Jerry Springer stars in charity's archive of refugees from Nazism and their descendants

Thirty thousand personal histories are held in WJR's fascinating archive, Jerry Springer's among them


Think of World Jewish Relief and it will probably be about aid for impoverished Eastern European Jews or the victims of natural disasters.

What might not immediately resonate is the charity’s pivotal support of the Jewish immigrants who flooded into Britain after Hitler’s rise to power.

Although known as WJR since 1995, its was established in 1933 as the Central British Fund for German Jewry.

Among the founders were Chaim Weizmann — who went on to become Israel’s first president — Simon Marks, Robert Waley-Cohen and two members of the Rothschild dynasty.

CBF’s efforts helped bring around 65,000 Jewish children and adults to Britain in the 1930s and 40s.

Now WJR has opened its extensive collection of wartime records to the public. It holds around 30,000 case studies, most of them digitised.

Explained Richard Verber, the charity’s head of external affairs: “In 1933, the British Jewish community wasn’t quite sure whether Hitler was going to do what he had threatened to. They set out to raise the equivalent of £200 million in today’s money just in case they had to get Jews out.

“They also said to the government, ‘we may have to bring over Jewish refugees’, but the government said no.”

That outlook changed after Kristallnacht in 1938 when Britain agreed to take in unaccompanied children for temporary sanctuary, provided a surety of £50 per child was raised.

CBF was instrumental in funding the Kindertransport of around 9,300 children.

The WJR records offer a treasure trove of information on refugees, Holocaust survivors and their relatives. The majority of the physical material is housed at the London Metropolitan Archives. The online information — made available with the support of the Rothschild Foundation (Hanadiv) Europe, the Association of Jewish Refugees and the Otto Schiff Housing Association — includes birth certificates, immigration papers, school records and photographs.

Mr Verber said that although some records had been damaged over the years, “we do have a good half of them and we feel a moral duty to reunite people with their family records.

“They are the records of thousands and thousands of British Jews today [and] people who went on to live elsewhere around the world.”

Among the well-known entries are Jerry Springer, whose parents, Margot and Richard, were brought to the UK from Germany by the CBF in July 1939.

In 1944, Mrs Springer gave birth to Jerry, the couple’s second child, in the shelter in Highgate tube station. Twenty-seven members of Jerry Springer’s family died in the Holocaust and he attributes his parents’ survival to the charity.  He was “deeply touched” when WJR presented him with his parents’ records, adding: “These papers are a piece of family history which I will treasure forever.” He will be discussing his showbiz and political career at dinners in London and Manchester this month in aid of WJR.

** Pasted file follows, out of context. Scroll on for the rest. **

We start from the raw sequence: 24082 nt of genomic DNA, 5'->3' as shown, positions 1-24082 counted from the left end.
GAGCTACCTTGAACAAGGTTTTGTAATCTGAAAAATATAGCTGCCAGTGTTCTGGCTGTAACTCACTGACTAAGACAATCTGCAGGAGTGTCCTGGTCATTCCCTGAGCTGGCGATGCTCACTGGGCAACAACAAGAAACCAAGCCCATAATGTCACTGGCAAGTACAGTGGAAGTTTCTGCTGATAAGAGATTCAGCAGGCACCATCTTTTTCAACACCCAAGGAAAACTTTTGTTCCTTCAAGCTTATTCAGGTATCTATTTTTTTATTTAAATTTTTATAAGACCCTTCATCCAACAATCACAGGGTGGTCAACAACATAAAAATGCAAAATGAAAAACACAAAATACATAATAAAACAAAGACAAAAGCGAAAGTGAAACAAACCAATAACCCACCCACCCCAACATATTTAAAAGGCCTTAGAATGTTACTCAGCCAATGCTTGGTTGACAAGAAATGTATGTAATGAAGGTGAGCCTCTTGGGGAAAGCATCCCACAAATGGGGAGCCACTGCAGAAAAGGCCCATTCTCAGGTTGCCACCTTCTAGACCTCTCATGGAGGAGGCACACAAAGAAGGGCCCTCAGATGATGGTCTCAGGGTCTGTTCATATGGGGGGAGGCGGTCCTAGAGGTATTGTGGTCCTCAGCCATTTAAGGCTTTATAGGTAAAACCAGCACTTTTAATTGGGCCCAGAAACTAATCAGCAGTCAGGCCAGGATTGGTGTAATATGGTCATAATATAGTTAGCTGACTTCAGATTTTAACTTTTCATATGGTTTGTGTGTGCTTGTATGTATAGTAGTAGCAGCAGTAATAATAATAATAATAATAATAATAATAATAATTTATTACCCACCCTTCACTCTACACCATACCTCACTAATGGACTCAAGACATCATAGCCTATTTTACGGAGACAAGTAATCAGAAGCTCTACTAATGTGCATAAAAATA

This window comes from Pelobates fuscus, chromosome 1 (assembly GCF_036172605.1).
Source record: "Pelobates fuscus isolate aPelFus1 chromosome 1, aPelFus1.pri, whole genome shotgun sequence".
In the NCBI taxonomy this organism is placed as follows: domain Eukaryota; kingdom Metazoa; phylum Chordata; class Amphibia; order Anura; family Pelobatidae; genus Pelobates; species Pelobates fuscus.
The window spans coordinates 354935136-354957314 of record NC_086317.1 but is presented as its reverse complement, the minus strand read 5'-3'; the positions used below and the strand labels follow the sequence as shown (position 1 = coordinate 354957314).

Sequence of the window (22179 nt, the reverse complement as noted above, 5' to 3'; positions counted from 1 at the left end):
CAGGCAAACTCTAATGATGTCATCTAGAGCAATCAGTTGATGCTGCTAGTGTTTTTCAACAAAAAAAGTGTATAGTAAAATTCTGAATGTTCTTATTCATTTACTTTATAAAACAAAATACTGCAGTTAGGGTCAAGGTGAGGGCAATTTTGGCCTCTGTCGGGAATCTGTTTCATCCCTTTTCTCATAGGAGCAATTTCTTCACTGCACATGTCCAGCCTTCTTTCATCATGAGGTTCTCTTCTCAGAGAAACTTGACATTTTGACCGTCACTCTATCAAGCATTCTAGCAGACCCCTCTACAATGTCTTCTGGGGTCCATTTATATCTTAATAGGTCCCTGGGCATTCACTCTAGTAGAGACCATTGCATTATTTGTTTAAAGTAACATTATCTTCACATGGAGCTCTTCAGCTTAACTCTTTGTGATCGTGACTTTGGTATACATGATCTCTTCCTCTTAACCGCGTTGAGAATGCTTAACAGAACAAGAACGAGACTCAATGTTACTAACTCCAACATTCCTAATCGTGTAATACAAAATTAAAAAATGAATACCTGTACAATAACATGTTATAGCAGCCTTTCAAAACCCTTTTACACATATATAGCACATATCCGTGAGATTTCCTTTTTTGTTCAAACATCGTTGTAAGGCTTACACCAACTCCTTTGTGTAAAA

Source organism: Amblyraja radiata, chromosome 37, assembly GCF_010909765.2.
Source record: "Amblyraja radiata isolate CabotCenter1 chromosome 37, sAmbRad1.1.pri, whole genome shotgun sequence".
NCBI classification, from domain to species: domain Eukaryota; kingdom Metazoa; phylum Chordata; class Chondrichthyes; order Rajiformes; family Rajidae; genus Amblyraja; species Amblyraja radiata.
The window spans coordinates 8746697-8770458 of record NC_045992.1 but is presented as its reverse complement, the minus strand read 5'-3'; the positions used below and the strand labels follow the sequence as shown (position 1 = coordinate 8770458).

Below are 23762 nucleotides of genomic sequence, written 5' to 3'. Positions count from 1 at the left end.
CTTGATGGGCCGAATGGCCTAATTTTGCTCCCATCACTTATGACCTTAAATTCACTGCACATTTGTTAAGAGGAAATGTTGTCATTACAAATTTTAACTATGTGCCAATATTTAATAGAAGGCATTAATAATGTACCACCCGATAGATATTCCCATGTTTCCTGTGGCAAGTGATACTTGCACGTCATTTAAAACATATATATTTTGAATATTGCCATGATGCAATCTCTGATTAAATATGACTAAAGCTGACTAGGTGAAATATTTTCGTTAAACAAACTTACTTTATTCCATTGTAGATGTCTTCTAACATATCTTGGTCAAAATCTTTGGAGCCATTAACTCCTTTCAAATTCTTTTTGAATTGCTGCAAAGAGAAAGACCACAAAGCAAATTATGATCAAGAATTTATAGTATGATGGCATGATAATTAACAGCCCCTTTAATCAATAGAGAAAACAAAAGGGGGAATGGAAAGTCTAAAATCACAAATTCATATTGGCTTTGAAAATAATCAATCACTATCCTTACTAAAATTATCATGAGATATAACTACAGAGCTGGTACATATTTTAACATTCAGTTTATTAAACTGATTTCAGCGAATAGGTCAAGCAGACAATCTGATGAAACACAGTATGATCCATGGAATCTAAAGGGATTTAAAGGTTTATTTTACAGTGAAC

Dedicated volunteers have assisted in the digitisation project and help to reconnect the records with the rightful owners or heirs.

Interested individuals are asked to register online, after which they are invited in for a meeting, at which volunteers talk them through the personal history and hand over physical copies of the material.

Documents held could relate to “anything from a little boy needing a pair of shoes to someone’s medical records — or how they got in trouble with the law”, Mr Verber said. 

“There have also been some dramatic revelations, like someone finding out their mother had died in a concentration camp, or another discovering that the person they thought of as their mother was not their birth mother.”

Debbie Cantor leads the team of five volunteers. Although she has volunteered for the charity for some time, her link to the records project is more personal.

“The chief executive told me about the archives. At that point, I said: ‘OK, if you can find anything for my grandparents who came as refugees from Vienna in 1939, I will give you a day a week of my time.”

It took just moments to locate the relevant information.

“Once I had seen the records, I was hooked,” Mrs Cantor said.

“Each file has its own individual story. It can get quite emotional as people don’t tend to know all the details that we have here. You would not necessarily expect to know about a relationship your grandmother had when she was 16 but those are the sort of things we have on our files.

“Sometimes we have just a card which might only have the name of the person, their date of birth, the date they came here and maybe the place they came from in Germany. But just seeing that card alone brings back the time for people.”

She added: “It’s really important that the next generation knows what they went through and what this country did to help.”

Mrs Cantor has found that some people are motivated by more than just a passing interest in their family history.

“More and more we are hearing from people who are searching for information in order to get a German passport. Our documents can help prove that person or their relative is from Germany.”

Around 1,200 people have been reunited with their records and Mr Verber hopes more refugees or their descendants will come forward. “It’s an amazing resource and there is no catch. People don’t have to make a donation if they don’t want to. We just feel it’s our responsibility to reunite the records with their owners.”

The service is publicised through WJR’s website and advertising. After a well-attended archives roadshow at JW3, the charity is holding one for the south London community in Roehampton on June 11.

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